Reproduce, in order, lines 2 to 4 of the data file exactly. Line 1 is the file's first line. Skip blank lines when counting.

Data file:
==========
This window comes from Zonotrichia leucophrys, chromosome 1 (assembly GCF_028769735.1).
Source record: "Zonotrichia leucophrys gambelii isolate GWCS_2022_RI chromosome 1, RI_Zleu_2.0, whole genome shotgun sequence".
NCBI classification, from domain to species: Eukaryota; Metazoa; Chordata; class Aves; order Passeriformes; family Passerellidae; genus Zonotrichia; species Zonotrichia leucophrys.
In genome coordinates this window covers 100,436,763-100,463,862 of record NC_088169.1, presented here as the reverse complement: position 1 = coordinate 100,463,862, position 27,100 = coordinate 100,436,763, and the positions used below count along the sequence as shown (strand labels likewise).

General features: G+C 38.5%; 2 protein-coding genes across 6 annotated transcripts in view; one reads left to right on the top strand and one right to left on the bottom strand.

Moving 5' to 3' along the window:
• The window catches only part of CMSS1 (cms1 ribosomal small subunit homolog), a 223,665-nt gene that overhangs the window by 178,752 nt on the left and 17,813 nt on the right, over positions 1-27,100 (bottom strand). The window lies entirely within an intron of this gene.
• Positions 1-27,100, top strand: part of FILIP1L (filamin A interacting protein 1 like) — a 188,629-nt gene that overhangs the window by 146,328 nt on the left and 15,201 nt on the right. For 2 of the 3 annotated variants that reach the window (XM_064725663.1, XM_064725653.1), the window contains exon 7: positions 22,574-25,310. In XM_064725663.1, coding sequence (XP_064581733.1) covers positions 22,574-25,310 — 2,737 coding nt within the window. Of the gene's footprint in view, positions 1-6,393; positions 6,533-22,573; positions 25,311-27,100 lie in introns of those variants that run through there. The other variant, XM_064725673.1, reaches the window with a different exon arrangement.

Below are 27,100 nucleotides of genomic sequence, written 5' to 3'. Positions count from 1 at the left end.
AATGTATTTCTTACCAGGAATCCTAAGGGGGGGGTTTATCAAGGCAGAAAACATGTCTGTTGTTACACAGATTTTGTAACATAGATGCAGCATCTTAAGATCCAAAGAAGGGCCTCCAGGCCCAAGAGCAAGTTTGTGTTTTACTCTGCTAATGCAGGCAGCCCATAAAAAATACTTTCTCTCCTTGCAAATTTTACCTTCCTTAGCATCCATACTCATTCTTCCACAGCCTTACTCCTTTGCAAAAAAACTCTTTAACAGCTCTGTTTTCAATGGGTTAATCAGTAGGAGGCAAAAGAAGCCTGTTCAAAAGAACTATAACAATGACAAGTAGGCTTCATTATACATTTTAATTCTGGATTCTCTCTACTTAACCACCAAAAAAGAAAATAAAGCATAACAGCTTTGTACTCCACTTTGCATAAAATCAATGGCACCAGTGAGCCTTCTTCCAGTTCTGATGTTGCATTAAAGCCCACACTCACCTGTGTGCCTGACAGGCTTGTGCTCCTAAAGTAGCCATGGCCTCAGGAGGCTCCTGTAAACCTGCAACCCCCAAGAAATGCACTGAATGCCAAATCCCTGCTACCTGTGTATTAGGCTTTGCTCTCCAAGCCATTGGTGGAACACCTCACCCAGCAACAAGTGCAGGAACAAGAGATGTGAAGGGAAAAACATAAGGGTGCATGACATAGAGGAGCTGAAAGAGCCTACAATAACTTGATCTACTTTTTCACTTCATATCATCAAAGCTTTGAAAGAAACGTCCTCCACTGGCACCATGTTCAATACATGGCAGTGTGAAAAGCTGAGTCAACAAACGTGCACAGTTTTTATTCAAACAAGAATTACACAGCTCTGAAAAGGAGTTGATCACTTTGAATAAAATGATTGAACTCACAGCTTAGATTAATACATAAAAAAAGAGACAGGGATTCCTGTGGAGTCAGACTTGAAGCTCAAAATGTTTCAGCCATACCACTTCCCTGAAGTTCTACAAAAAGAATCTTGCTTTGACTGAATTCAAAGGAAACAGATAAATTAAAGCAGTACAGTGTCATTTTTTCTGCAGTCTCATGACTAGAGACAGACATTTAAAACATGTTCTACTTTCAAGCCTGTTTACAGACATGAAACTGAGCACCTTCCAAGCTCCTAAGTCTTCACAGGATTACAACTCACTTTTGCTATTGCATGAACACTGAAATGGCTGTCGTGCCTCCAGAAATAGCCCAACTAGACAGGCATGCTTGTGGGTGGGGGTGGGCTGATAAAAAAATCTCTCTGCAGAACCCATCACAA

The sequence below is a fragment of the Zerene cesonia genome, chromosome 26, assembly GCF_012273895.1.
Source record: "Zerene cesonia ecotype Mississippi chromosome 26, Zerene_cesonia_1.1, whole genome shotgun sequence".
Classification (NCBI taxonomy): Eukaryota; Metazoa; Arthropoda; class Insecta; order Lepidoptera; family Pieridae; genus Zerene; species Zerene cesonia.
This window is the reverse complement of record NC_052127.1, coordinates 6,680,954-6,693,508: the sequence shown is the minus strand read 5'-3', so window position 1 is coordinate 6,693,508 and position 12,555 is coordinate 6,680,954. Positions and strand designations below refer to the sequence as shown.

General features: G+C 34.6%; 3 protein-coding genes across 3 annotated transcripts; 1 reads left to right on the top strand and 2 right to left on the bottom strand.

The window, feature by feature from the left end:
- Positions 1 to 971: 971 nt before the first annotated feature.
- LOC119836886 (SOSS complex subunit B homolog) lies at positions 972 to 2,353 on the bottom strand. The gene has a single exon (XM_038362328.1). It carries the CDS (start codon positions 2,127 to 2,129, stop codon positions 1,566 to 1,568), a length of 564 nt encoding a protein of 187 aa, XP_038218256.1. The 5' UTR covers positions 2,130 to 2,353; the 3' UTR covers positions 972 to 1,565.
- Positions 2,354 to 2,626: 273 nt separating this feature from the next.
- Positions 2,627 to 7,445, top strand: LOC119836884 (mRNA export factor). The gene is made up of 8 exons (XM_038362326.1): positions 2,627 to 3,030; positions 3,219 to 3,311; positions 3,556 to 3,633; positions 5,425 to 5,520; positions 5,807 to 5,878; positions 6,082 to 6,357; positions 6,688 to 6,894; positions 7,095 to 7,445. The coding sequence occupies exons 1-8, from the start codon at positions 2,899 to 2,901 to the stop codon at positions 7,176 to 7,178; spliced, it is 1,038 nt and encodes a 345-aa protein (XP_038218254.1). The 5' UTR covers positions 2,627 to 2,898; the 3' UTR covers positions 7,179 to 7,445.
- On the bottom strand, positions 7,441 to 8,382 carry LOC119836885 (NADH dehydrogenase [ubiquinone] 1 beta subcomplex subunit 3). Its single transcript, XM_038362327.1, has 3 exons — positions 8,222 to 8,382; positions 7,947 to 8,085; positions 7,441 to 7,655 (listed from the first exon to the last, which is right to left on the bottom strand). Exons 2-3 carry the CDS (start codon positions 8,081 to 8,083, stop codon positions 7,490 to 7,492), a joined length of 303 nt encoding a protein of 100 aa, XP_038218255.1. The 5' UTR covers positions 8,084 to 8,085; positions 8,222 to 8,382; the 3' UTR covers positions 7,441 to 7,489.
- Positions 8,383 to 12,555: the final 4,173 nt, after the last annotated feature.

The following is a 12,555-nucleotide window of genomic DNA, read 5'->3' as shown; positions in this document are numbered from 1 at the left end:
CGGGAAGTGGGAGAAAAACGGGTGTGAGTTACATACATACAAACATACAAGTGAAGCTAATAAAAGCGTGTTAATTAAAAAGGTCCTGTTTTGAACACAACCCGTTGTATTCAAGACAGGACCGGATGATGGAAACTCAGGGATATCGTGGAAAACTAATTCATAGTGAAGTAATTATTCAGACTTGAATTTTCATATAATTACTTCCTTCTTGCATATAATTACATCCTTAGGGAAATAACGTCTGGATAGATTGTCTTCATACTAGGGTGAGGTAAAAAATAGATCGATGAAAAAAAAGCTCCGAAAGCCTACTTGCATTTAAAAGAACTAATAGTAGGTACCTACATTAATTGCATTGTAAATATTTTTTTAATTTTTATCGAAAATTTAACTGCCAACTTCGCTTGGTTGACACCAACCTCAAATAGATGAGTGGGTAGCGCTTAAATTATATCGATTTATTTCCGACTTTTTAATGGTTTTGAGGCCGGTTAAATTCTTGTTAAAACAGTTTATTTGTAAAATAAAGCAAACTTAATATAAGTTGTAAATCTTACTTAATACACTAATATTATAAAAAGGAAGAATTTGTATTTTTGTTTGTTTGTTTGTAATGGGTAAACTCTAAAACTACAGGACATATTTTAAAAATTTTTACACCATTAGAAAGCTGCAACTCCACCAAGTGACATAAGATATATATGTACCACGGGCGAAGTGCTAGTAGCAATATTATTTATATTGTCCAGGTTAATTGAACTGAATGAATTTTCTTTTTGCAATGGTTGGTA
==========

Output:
Source record: "Zonotrichia leucophrys gambelii isolate GWCS_2022_RI chromosome 1, RI_Zleu_2.0, whole genome shotgun sequence".
NCBI classification, from domain to species: Eukaryota; Metazoa; Chordata; class Aves; order Passeriformes; family Passerellidae; genus Zonotrichia; species Zonotrichia leucophrys.
In genome coordinates this window covers 100,436,763-100,463,862 of record NC_088169.1, presented here as the reverse complement: position 1 = coordinate 100,463,862, position 27,100 = coordinate 100,436,763, and the positions used below count along the sequence as shown (strand labels likewise).